The Bee Charmer

I’ve been wanting to write about hubby’s adventures in bee keeping (apiculture) for a while now. I don’t know anything about bees except that they don’t seem to have any interest in me. As far as I know, I’ve never been stung before, which I find a little odd. I’ve been bit by a wasp a couple times. I know it’s a bite because I puff up bad enough to see a mouth mark, it’s pretty crazy. I watched a fairly dumb movie a few years back called Jupiter Ascending. I won’t go into too much detail, but the idea is that the main character woman is a queen so bees won’t sting her because they can tell (the bee part is actually only a tiny clipit). My take – clearly, I’m a queen and they recognize it. HA, take that!

Anyway, back on topic. Hubby bought 3 hives from a local apiculturist. No background in bees, no mentor, just books, internet, and YouTube. Apparently, this was abnormal and the apiculturist seemed surprised and told hubby good luck.


About a week later Hubby’s crew was working at a job and wanted to shut down because of a swarm. Mr jump in with both feet, decides this is AWESOME, and clearly, he should go collect said swarm and re-home them at our place. Did you catch that part about being a beekeeper one week?????


He told me his plan, and he has our toddler home sick that day. I was out of town, so I ask him to at least make sure he has someone there that can call 911 in the disaster. He reaches out to a friend I work with and had him come over. Our friend is basically an extra adopted grandpa to the kids, and shares this infatuation with my husband.

Our friend was nice enough to video this insanity. I must say, the first video is the one that gets me. It’s pretty rough because it was texted to me, but watching this, you would think it was sometime prior to 1990. I love the “if it gets hairy” part.

I’m interested in having the honey. I’ve read a lot about the health benefits of home honey for allergies. Mine are awful, so I’m hopeful that this may help. I’m not sure yet where this bee thing will take us, but we now have 4 hives going successfully. After Hubby called the apiculturist that he initially bought the bees from to see if he had a box hubby could buy for his captured swarm, the apiculturist put him down as someone he can send out for swarm collection when he gets calls.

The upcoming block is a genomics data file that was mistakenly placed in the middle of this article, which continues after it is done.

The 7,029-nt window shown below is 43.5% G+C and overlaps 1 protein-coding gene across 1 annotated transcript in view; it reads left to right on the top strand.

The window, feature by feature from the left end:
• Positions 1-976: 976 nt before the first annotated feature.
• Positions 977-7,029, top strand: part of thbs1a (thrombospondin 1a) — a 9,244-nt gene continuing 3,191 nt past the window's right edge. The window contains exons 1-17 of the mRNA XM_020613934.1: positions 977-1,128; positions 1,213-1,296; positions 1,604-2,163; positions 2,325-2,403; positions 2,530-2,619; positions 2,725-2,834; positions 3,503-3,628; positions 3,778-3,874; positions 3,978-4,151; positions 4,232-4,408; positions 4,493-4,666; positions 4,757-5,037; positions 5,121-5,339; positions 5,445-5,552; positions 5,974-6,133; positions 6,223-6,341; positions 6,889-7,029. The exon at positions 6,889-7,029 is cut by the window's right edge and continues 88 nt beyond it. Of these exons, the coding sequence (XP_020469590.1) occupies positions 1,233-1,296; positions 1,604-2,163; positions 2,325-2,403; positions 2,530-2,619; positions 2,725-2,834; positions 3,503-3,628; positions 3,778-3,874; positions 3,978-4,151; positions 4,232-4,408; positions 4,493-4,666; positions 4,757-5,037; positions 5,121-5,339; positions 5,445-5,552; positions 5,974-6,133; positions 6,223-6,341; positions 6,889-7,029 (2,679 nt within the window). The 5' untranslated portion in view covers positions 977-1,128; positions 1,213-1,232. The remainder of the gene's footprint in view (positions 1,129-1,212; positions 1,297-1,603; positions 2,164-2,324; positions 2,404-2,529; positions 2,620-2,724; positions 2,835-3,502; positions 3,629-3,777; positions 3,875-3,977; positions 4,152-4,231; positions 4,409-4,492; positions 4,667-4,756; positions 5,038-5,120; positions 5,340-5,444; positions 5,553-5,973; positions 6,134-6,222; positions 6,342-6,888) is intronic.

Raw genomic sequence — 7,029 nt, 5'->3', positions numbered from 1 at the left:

I must give him credit, he’s a natural bee charmer. They seem to have zero concern with him bugging them, and they are all still alive and thriving.

Here are the other videos, same quality:


15 thoughts on “The Bee Charmer

      • The bees are free to come and go, they are pollinators for the region. We simply provide a fitting home. The sheep are vegetation control and save on chemical use. The chickens are quite happy and are free range during the day, we close up the coop at night to help protect from predators. Must farms/farmers habe attachment to their charges and take the responsibilty quite serious. Trust me when I say nature is far more cruel.

      • I most definitely do. We are much more humane about it than the wolves, cougars, skunks, badgers, and other predators these animals would encounter are. I encourage you to spend some time at a farm, the death of an animal is not taken lightly by anyone. Egg collection does not hurt chickens in the least, they will lay whether the eggs are collected or not, and chickens (even if wild) would not raise or even hatch all eggs laid. Ours have 12 acres they enjoy but never seem to choose to stray from. I applaud your interest in animal health and safety.

      • But those animals need those foods to survive, so what does “humane” have to do with it?

        How do you “humanely” steal from, use, and kill someone for foods you don’t need to have ?

      • The amount of space required to grow enough vegatation to feed the world without eating animals or animal dependant products would eliminate habitat to allow for wildlife.

      • How are we feeding the “livestock” and the human race as well then ?

        Eradicate animal farms and replace them with plant farms.
        There is absolutely no more excuse for animal farming.

      • Eggs are an absolute atrocity and should not be eaten by people for any reason; loaded with cholesterol, sex hormones, saturated animal fats, and calories.

        Not to mention that a hen doesn’t know if an egg is fertilized or not, and they are her’s not your’s after all; often hens will eat the eggs they eventually realize aren’t fertilized. You stealing them from her has zero justification.

  1. Glad you could help save the bees. Most swarms do not survive their first winter. What’s interesting is that honey bees, unlike any other agricultural animal, are totally free to come and go. We don’t enslave them. They are free to leave whenever they like. In fact they forage over 10,000 acres daily and return home of their own choosing. We provide housing, which is scant nowadays with so many of the older trees cut down, and we provide feed as needed to help them survive difficult times and feed their young. A symbiotic relationship between man and honey bees has formed which benefits both man and the bees.

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